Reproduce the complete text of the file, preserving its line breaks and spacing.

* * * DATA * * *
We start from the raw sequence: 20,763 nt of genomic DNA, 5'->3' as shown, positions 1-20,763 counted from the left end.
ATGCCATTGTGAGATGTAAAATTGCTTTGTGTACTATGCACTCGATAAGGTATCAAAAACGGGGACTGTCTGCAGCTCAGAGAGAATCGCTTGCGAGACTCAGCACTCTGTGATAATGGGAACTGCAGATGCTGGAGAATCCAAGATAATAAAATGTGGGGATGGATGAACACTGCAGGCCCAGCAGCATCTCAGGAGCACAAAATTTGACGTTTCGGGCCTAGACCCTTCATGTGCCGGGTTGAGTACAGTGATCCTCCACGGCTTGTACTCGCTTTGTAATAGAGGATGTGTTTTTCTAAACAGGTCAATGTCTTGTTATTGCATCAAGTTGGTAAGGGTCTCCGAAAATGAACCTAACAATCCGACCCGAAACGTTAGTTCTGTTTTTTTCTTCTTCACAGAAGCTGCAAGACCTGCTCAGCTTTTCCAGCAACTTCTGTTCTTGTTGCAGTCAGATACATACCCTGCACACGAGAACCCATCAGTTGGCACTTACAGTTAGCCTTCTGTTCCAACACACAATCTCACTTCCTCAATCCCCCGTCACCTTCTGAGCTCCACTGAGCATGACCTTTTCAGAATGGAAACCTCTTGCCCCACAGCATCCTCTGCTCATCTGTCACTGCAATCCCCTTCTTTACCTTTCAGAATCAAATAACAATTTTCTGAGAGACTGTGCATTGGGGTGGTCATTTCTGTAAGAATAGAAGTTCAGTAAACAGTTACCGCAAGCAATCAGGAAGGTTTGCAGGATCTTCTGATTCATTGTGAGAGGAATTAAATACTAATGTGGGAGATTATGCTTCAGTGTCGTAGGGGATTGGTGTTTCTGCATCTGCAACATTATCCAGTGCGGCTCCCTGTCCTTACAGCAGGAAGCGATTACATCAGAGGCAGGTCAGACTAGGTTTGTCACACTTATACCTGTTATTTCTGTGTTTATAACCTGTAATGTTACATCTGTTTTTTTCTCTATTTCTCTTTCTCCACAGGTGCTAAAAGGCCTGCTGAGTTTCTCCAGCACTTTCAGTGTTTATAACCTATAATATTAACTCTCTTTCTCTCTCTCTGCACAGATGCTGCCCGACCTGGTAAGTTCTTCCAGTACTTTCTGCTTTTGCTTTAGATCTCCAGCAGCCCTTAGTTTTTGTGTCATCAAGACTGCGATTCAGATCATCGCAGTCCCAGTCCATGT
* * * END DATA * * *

We start from the raw sequence: 20,763 nt of genomic DNA, 5'->3' as shown, positions 1-20,763 counted from the left end.
ATGCCATTGTGAGATGTAAAATTGCTTTGTGTACTATGCACTCGATAAGGTATCAAAAACGGGGACTGTCTGCAGCTCAGAGAGAATCGCTTGCGAGACTCAGCACTCTGTGATAATGGGAACTGCAGATGCTGGAGAATCCAAGATAATAAAATGTGGGGATGGATGAACACTGCAGGCCCAGCAGCATCTCAGGAGCACAAAATTTGACGTTTCGGGCCTAGACCCTTCATGTGCCGGGTTGAGTACAGTGATCCTCCACGGCTTGTACTCGCTTTGTAATAGAGGATGTGTTTTTCTAAACAGGTCAATGTCTTGTTATTGCATCAAGTTGGTAAGGGTCTCCGAAAATGAACCTAACAATCCGACCCGAAACGTTAGTTCTGTTTTTTTCTTCTTCACAGAAGCTGCAAGACCTGCTCAGCTTTTCCAGCAACTTCTGTTCTTGTTGCAGTCAGATACATACCCTGCACACGAGAACCCATCAGTTGGCACTTACAGTTAGCCTTCTGTTCCAACACACAATCTCACTTCCTCAATCCCCCGTCACCTTCTGAGCTCCACTGAGCATGACCTTTTCAGAATGGAAACCTCTTGCCCCACAGCATCCTCTGCTCATCTGTCACTGCAATCCCCTTCTTTACCTTTCAGAATCAAATAACAATTTTCTGAGAGACTGTGCATTGGGGTGGTCATTTCTGTAAGAATAGAAGTTCAGTAAACAGTTACCGCAAGCAATCAGGAAGGTTTGCAGGATCTTCTGATTCATTGTGAGAGGAATTAAATACTAATGTGGGAGATTATGCTTCAGTGTCGTAGGGGATTGGTGTTTCTGCATCTGCAACATTATCCAGTGCGGCTCCCTGTCCTTACAGCAGGAAGCGATTACATCAGAGGCAGGTCAGACTAGGTTTGTCACACTTATACCTGTTATTTCTGTGTTTATAACCTGTAATGTTACATCTGTTTTTTTCTCTATTTCTCTTTCTCCACAGGTGCTAAAAGGCCTGCTGAGTTTCTCCAGCACTTTCAGTGTTTATAACCTATAATATTAACTCTCTTTCTCTCTCTCTGCACAGATGCTGCCCGACCTGGTAAGTTCTTCCAGTACTTTCTGCTTTTGCTTTAGATCTCCAGCAGCCCTTAGTTTTTGTGTCATCAAGACTGCGATTCAGATCATCGCAGTCCCAGTCCATGT